Calculating your Gender Pay Gap requires the collection and collation of many types of employee’s pay data. Having a robust data management system in place that will collect the required data in a suitable format is fundamental for Gender Pay Gap calculation. When collecting remuneration data, it is important to also collect other measures apart from gender for each employee, such as job title, division or department, and seniority level. These other measures can be used to extract further insight into your organisational Gender Pay Gap later.

  • KPI Measurement

Aside from remuneration data we recommend tracking several KPI’s associated with the movement of people throughout the company. Completing analysis across these measures can give further insight into trends in recruitment, promotion, and employee retention to further support organisational decision making.

Examples of additional data you might measure are details of new joiners, leavers (including reason for leaving), hiring process information including the gender of those shortlisted and longlisted, details of those promoted during each year (including salary raises due to promotion), general salary raises, and % of those eligible taking maternity/paternity leave.

  • Trend analysis

Once your Gender Pay Gap calculations are complete, we recommend taking a deeper dive into the data to identify Gender Pay Gap contributing factors. Identifying these contributing factors can support decision making and a strategy in lowering your pay gap. It can be helpful to compare employee remuneration between males and females across several categories such as seniority level, age, department, and number of years employed at your organisation.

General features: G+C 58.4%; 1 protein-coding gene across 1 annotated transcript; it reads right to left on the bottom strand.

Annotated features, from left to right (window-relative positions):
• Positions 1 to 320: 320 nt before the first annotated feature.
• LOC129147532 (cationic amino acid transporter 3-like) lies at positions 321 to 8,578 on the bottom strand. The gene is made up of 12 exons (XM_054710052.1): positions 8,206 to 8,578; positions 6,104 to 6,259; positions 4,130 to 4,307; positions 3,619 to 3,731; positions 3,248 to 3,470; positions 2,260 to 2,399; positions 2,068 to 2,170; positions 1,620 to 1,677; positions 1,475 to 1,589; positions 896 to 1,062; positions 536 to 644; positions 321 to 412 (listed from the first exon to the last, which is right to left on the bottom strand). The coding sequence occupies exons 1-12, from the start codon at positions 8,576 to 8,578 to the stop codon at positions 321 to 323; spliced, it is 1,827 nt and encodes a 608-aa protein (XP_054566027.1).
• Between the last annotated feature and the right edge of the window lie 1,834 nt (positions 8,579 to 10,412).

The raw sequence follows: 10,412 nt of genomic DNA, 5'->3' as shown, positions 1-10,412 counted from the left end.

For example, you may find the % of males being promoted is higher than the % of females being promoted. Identifying the cause of this difference can support your action plan towards lowering your Gender Pay Gap.

  • Research & Awareness

Completing research on the causes of the Gender Pay Gap and solutions to reducing it, especially within your industry, can be a good starting point to understand the Gender Pay Gap context for your organisation. Benchmarking against peers can also indicate how you are performing on Gender Pay Gap within your industry. Communicating this information across your organisation from Board level to employees is important in driving your Gender Pay Gap reduction strategy forward.

  • Strategy

Once you have completed appropriate analysis on your Gender Pay Gap data and identified problem areas, it is important to select initiatives and targets that relate to your identified problem areas. Examples of focal areas may include:

  • Promoting pay transparency during the hiring process and ensuring employees understand how their pay is determined.
  • Developing transparent, structured pay tiers with clear criteria for progression and pay increases.
  • Investing in Education and Training to support progression of females through seniority levels.
  • Addressing unconscious bias that may arise during hiring, promotion, and evaluation processes.
  • Engaging with school and university students to educate females on their career opportunities, helping increase female representation in your organisation. This point is especially important if your industry is known to be male dominated.

How Can Clearstream Help?

Clearstream are currently working with several companies to help them calculate their Gender Pay Gap and prepare the supporting action plan. We also offer insight services to inform the development of the action plan.

If you would like more information on these services, please contact

Other Information Sources

The Irish government provide clear guidance on reporting requirements and calculation methodologies at